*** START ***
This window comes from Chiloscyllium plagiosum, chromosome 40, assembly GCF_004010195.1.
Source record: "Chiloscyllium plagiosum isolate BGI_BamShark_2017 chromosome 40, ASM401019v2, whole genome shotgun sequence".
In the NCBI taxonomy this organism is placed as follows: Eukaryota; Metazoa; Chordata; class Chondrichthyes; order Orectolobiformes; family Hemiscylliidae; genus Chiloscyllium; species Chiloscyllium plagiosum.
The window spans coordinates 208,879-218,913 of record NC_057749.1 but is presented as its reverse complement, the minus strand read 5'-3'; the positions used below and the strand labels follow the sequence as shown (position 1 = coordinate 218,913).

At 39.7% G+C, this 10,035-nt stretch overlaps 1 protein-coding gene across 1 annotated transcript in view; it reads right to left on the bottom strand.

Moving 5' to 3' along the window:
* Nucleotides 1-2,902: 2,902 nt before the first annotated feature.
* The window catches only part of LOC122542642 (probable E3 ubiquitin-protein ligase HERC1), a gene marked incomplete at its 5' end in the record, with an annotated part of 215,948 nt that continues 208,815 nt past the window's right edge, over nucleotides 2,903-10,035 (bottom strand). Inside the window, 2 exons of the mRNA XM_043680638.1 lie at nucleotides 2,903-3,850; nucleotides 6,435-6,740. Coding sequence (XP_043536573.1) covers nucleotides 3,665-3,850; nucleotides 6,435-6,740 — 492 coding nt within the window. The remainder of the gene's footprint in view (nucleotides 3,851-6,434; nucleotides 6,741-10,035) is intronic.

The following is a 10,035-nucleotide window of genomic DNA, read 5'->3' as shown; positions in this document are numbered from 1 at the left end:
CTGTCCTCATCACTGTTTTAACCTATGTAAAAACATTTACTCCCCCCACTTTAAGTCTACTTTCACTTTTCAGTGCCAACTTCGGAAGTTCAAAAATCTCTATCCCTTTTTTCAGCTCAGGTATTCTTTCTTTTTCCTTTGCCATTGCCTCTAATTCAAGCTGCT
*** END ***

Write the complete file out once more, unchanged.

This window comes from Chiloscyllium plagiosum, chromosome 40, assembly GCF_004010195.1.
Source record: "Chiloscyllium plagiosum isolate BGI_BamShark_2017 chromosome 40, ASM401019v2, whole genome shotgun sequence".
In the NCBI taxonomy this organism is placed as follows: Eukaryota; Metazoa; Chordata; class Chondrichthyes; order Orectolobiformes; family Hemiscylliidae; genus Chiloscyllium; species Chiloscyllium plagiosum.
The window spans coordinates 208,879-218,913 of record NC_057749.1 but is presented as its reverse complement, the minus strand read 5'-3'; the positions used below and the strand labels follow the sequence as shown (position 1 = coordinate 218,913).

At 39.7% G+C, this 10,035-nt stretch overlaps 1 protein-coding gene across 1 annotated transcript in view; it reads right to left on the bottom strand.

Moving 5' to 3' along the window:
* Nucleotides 1-2,902: 2,902 nt before the first annotated feature.
* The window catches only part of LOC122542642 (probable E3 ubiquitin-protein ligase HERC1), a gene marked incomplete at its 5' end in the record, with an annotated part of 215,948 nt that continues 208,815 nt past the window's right edge, over nucleotides 2,903-10,035 (bottom strand). Inside the window, 2 exons of the mRNA XM_043680638.1 lie at nucleotides 2,903-3,850; nucleotides 6,435-6,740. Coding sequence (XP_043536573.1) covers nucleotides 3,665-3,850; nucleotides 6,435-6,740 — 492 coding nt within the window. The remainder of the gene's footprint in view (nucleotides 3,851-6,434; nucleotides 6,741-10,035) is intronic.

The following is a 10,035-nucleotide window of genomic DNA, read 5'->3' as shown; positions in this document are numbered from 1 at the left end:
CTGTCCTCATCACTGTTTTAACCTATGTAAAAACATTTACTCCCCCCACTTTAAGTCTACTTTCACTTTTCAGTGCCAACTTCGGAAGTTCAAAAATCTCTATCCCTTTTTTCAGCTCAGGTATTCTTTCTTTTTCCTTTGCCATTGCCTCTAATTCAAGCTGCT